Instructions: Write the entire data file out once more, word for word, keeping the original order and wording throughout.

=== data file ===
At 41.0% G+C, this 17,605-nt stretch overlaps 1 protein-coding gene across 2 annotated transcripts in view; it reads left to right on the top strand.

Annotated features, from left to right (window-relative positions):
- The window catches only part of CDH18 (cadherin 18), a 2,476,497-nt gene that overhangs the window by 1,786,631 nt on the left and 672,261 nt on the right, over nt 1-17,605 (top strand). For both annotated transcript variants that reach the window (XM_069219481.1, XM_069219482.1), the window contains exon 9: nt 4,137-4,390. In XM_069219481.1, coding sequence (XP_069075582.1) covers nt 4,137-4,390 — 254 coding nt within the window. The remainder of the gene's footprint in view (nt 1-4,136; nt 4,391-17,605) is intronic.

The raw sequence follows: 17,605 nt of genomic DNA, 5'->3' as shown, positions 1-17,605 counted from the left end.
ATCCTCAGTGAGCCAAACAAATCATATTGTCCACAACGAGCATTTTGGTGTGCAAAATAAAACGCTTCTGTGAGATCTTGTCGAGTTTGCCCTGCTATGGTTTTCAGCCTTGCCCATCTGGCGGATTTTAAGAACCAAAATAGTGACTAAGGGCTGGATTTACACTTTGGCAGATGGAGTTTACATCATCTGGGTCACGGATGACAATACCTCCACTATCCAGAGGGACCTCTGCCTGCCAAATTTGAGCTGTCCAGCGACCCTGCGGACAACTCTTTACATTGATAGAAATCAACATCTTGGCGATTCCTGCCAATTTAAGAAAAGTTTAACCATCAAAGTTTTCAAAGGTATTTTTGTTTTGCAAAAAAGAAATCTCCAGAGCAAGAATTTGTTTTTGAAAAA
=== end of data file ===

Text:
At 41.0% G+C, this 17,605-nt stretch overlaps 1 protein-coding gene across 2 annotated transcripts in view; it reads left to right on the top strand.

Annotated features, from left to right (window-relative positions):
- The window catches only part of CDH18 (cadherin 18), a 2,476,497-nt gene that overhangs the window by 1,786,631 nt on the left and 672,261 nt on the right, over nt 1-17,605 (top strand). For both annotated transcript variants that reach the window (XM_069219481.1, XM_069219482.1), the window contains exon 9: nt 4,137-4,390. In XM_069219481.1, coding sequence (XP_069075582.1) covers nt 4,137-4,390 — 254 coding nt within the window. The remainder of the gene's footprint in view (nt 1-4,136; nt 4,391-17,605) is intronic.

The raw sequence follows: 17,605 nt of genomic DNA, 5'->3' as shown, positions 1-17,605 counted from the left end.
ATCCTCAGTGAGCCAAACAAATCATATTGTCCACAACGAGCATTTTGGTGTGCAAAATAAAACGCTTCTGTGAGATCTTGTCGAGTTTGCCCTGCTATGGTTTTCAGCCTTGCCCATCTGGCGGATTTTAAGAACCAAAATAGTGACTAAGGGCTGGATTTACACTTTGGCAGATGGAGTTTACATCATCTGGGTCACGGATGACAATACCTCCACTATCCAGAGGGACCTCTGCCTGCCAAATTTGAGCTGTCCAGCGACCCTGCGGACAACTCTTTACATTGATAGAAATCAACATCTTGGCGATTCCTGCCAATTTAAGAAAAGTTTAACCATCAAAGTTTTCAAAGGTATTTTTGTTTTGCAAAAAAGAAATCTCCAGAGCAAGAATTTGTTTTTGAAAAA